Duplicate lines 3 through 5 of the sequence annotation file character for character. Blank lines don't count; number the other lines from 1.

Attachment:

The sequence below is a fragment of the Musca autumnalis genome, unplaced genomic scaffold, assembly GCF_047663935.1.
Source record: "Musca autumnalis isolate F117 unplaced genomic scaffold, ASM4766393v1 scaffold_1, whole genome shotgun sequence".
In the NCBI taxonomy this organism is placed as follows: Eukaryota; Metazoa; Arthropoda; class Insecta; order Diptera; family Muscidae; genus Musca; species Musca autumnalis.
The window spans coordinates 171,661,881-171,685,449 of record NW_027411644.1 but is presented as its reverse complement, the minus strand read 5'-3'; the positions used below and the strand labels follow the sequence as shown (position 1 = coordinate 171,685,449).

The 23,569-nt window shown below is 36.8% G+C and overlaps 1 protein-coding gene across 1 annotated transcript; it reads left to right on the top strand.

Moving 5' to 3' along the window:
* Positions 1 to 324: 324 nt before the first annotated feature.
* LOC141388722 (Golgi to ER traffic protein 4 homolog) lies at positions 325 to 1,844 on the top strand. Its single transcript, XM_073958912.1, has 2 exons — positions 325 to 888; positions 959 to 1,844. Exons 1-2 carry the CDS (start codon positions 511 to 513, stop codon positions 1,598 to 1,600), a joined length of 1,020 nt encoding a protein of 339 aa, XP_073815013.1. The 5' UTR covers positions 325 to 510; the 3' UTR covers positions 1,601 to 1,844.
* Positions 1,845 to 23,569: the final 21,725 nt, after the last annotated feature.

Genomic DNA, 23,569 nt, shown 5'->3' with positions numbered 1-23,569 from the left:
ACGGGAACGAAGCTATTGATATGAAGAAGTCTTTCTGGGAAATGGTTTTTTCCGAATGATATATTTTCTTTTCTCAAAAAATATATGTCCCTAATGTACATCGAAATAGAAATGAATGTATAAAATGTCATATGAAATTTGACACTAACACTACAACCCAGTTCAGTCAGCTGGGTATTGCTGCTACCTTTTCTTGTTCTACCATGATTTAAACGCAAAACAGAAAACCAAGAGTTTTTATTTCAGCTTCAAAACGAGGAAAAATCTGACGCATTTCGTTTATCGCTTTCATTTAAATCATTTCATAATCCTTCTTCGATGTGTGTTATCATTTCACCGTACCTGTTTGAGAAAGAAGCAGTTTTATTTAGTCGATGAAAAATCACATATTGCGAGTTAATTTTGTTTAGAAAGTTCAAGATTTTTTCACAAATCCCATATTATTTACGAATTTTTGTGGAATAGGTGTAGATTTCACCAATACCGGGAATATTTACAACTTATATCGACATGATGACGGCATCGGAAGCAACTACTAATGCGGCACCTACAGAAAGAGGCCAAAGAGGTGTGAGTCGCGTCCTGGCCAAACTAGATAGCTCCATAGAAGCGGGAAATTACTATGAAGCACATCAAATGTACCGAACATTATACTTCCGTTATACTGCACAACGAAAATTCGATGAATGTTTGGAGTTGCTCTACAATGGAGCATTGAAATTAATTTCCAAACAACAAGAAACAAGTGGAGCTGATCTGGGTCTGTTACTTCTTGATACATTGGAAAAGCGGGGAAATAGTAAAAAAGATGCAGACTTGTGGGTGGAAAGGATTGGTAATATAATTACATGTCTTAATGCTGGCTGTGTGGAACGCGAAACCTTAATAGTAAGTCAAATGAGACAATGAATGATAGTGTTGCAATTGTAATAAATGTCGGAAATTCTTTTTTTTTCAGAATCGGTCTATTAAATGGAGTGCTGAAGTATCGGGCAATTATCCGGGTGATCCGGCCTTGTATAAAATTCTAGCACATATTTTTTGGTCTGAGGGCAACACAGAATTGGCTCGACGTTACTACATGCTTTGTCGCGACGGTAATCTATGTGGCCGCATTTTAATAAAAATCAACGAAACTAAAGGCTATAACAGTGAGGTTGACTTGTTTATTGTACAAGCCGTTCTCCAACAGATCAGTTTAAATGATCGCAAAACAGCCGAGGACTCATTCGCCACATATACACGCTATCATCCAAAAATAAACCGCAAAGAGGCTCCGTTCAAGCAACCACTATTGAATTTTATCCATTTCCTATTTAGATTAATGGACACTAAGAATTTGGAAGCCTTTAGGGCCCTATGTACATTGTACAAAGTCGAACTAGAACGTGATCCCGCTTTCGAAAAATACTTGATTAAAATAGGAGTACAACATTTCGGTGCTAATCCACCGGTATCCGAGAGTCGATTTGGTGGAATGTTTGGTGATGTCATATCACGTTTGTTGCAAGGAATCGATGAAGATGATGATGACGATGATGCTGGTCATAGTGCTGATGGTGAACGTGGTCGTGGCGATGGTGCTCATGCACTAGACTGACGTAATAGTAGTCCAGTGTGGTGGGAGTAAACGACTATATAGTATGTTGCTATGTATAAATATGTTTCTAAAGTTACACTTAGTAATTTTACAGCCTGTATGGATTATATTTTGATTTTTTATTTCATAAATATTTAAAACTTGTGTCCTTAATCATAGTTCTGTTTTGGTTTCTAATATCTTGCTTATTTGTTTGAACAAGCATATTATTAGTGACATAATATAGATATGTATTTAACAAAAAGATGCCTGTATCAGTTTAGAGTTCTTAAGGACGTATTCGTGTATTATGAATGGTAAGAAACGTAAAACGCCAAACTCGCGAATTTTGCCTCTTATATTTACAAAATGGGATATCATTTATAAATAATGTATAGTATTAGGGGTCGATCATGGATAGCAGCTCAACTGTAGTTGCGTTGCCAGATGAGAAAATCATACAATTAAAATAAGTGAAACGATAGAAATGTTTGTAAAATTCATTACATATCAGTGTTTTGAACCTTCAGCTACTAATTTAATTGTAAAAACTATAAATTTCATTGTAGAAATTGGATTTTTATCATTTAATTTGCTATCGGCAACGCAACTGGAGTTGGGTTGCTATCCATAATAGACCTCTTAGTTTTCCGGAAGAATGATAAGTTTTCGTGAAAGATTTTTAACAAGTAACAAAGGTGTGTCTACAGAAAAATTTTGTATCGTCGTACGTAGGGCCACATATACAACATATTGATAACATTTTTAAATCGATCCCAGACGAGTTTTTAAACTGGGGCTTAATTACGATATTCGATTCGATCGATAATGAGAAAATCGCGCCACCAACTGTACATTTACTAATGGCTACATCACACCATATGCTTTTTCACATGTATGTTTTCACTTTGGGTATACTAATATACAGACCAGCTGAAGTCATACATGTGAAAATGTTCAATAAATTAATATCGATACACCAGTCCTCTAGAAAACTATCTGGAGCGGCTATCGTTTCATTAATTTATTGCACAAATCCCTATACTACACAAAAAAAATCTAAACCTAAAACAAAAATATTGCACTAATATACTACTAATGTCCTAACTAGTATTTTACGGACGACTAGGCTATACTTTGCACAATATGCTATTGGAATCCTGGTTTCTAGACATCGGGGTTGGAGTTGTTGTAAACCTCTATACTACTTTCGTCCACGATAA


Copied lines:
In the NCBI taxonomy this organism is placed as follows: Eukaryota; Metazoa; Arthropoda; class Insecta; order Diptera; family Muscidae; genus Musca; species Musca autumnalis.
The window spans coordinates 171,661,881-171,685,449 of record NW_027411644.1 but is presented as its reverse complement, the minus strand read 5'-3'; the positions used below and the strand labels follow the sequence as shown (position 1 = coordinate 171,685,449).

The 23,569-nt window shown below is 36.8% G+C and overlaps 1 protein-coding gene across 1 annotated transcript; it reads left to right on the top strand.